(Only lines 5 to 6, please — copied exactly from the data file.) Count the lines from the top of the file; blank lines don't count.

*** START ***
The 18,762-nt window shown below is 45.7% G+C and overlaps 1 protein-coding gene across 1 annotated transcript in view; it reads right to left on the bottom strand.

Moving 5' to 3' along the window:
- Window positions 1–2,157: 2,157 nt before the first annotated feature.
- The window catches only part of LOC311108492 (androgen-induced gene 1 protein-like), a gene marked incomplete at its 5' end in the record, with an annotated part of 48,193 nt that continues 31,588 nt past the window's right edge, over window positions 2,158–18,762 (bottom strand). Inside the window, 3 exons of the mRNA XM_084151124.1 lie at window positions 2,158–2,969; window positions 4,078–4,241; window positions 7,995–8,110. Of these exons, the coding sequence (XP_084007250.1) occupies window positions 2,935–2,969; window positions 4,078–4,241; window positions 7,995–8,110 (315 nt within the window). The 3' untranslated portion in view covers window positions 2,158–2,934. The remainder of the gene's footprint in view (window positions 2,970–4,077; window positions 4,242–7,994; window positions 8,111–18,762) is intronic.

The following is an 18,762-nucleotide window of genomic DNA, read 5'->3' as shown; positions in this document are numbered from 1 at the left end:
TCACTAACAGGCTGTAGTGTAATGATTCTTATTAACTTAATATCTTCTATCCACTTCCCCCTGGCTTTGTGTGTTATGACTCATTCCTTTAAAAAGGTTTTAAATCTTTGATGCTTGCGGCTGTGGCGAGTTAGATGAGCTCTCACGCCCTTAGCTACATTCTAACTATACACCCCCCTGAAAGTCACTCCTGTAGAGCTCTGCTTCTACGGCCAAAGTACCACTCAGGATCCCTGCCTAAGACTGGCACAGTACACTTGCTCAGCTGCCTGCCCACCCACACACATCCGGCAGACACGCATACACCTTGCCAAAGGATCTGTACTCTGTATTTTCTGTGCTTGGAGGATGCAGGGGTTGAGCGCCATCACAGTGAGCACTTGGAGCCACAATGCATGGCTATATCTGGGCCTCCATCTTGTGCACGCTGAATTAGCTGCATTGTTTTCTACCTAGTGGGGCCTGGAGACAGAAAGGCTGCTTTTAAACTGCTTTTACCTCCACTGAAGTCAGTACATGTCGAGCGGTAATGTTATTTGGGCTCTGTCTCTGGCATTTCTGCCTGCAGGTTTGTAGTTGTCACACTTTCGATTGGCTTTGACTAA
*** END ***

The following is an 18,762-nucleotide window of genomic DNA, read 5'->3' as shown; positions in this document are numbered from 1 at the left end:
TCACTAACAGGCTGTAGTGTAATGATTCTTATTAACTTAATATCTTCTATCCACTTCCCCCTGGCTTTGTGTGTTATGACTCATTCCTTTAAAAAGGTTTTAAATCTTTGATGCTTGCGGCTGTGGCGAGTTAGATGAGCTCTCACGCCCTTAGCTACATTCTAACTATACACCCCCCTGAAAGTCACTCCTGTAGAGCTCTGCTTCTACGGCCAAAGTACCACTCAGGATCCCTGCCTAAGACTGGCACAGTACACTTGCTCAGCTGCCTGCCCACCCACACACATCCGGCAGACACGCATACACCTTGCCAAAGGATCTGTACTCTGTATTTTCTGTGCTTGGAGGATGCAGGGGTTGAGCGCCATCACAGTGAGCACTTGGAGCCACAATGCATGGCTATATCTGGGCCTCCATCTTGTGCACGCTGAATTAGCTGCATTGTTTTCTACCTAGTGGGGCCTGGAGACAGAAAGGCTGCTTTTAAACTGCTTTTACCTCCACTGAAGTCAGTACATGTCGAGCGGTAATGTTATTTGGGCTCTGTCTCTGGCATTTCTGCCTGCAGGTTTGTAGTTGTCACACTTTCGATTGGCTTTGACTAA